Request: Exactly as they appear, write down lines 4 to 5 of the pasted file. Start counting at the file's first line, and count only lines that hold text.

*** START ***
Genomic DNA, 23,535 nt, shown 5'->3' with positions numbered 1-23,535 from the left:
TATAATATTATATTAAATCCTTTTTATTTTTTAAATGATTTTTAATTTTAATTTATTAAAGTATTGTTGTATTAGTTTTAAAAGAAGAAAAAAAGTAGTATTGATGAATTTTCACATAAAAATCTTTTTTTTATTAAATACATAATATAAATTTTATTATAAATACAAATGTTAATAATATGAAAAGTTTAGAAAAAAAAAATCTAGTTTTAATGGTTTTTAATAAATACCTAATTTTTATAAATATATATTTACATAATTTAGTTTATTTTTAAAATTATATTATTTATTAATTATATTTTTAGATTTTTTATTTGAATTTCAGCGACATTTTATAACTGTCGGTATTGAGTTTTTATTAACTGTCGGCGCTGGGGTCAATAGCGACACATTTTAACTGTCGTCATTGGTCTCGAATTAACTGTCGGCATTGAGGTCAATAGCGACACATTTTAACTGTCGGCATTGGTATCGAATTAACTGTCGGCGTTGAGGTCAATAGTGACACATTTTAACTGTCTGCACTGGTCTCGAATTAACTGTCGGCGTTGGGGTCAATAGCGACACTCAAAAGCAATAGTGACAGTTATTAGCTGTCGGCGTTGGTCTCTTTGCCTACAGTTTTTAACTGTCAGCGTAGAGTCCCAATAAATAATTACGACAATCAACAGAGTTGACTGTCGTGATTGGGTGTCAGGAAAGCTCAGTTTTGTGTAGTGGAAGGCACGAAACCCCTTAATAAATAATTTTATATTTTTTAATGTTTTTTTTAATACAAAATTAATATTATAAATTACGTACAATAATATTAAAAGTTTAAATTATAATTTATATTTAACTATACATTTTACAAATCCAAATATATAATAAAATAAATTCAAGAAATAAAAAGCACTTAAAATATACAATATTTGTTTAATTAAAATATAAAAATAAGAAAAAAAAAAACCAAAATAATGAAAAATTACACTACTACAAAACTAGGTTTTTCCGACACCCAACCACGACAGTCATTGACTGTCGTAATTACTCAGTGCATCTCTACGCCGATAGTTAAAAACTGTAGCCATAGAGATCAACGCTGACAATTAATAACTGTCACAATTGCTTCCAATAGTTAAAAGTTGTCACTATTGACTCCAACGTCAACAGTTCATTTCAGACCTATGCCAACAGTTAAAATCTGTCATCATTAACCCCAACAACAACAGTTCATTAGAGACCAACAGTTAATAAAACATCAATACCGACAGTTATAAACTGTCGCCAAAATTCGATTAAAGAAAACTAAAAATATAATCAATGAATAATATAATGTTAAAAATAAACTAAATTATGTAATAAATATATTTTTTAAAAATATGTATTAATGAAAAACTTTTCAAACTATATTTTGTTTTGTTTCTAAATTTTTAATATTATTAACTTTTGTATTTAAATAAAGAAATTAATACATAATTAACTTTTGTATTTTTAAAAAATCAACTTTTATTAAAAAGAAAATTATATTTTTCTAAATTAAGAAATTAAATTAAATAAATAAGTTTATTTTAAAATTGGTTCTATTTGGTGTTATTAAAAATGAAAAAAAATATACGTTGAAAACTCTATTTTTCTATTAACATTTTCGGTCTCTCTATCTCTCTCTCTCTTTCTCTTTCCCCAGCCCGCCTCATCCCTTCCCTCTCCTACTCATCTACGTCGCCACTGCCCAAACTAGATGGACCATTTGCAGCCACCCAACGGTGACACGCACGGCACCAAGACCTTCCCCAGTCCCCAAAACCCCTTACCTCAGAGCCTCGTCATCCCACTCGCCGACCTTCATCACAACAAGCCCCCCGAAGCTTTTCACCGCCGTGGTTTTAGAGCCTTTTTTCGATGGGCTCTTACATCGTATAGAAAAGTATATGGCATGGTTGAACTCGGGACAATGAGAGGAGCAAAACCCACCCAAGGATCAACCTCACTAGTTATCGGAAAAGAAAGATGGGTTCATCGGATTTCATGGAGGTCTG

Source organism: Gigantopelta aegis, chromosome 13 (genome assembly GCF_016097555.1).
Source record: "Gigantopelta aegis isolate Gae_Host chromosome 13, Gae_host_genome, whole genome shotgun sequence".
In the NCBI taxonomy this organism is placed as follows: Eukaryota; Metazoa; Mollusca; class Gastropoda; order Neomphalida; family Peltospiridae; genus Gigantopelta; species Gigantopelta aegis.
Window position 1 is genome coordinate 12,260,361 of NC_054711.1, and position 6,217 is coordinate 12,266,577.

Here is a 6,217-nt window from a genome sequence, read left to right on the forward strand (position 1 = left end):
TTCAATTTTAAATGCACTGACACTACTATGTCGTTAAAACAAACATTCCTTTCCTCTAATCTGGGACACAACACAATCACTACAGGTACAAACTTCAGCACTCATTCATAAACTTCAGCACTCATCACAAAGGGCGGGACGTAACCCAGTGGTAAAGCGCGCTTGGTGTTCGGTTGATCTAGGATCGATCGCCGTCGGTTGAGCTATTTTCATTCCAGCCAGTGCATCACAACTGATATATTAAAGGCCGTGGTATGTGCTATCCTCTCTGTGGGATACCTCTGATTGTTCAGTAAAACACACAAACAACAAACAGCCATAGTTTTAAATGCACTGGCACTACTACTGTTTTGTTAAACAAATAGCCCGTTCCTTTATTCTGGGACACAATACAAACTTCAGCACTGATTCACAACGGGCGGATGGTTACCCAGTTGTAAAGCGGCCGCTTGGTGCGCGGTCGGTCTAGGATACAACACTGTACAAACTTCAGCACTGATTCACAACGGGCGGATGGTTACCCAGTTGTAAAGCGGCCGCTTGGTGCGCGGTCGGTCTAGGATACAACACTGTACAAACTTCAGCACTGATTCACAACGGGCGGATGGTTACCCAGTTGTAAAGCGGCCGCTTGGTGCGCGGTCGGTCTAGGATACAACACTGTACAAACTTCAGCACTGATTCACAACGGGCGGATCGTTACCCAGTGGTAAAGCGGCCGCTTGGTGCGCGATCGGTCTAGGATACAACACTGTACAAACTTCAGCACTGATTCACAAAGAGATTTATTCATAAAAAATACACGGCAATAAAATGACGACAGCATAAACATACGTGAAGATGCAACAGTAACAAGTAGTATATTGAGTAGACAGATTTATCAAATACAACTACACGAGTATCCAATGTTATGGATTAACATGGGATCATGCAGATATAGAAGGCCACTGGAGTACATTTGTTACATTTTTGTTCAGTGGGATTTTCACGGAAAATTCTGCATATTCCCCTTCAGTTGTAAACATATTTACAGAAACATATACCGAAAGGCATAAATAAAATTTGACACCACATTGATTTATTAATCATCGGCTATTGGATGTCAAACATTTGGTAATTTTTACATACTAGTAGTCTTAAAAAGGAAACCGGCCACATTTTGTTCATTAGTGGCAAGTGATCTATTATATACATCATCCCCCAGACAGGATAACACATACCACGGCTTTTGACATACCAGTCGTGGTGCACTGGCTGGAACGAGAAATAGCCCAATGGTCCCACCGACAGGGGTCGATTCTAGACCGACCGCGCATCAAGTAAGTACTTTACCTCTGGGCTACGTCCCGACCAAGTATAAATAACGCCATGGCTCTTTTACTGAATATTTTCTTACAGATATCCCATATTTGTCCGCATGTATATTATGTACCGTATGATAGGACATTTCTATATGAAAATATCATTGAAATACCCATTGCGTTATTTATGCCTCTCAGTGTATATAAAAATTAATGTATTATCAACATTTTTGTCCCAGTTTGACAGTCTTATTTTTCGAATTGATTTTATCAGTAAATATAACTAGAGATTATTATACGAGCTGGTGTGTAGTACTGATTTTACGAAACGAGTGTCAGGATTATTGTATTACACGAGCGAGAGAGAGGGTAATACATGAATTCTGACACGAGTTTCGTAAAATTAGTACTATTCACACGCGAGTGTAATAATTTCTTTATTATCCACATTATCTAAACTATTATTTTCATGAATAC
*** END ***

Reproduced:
Source record: "Gigantopelta aegis isolate Gae_Host chromosome 13, Gae_host_genome, whole genome shotgun sequence".
In the NCBI taxonomy this organism is placed as follows: Eukaryota; Metazoa; Mollusca; class Gastropoda; order Neomphalida; family Peltospiridae; genus Gigantopelta; species Gigantopelta aegis.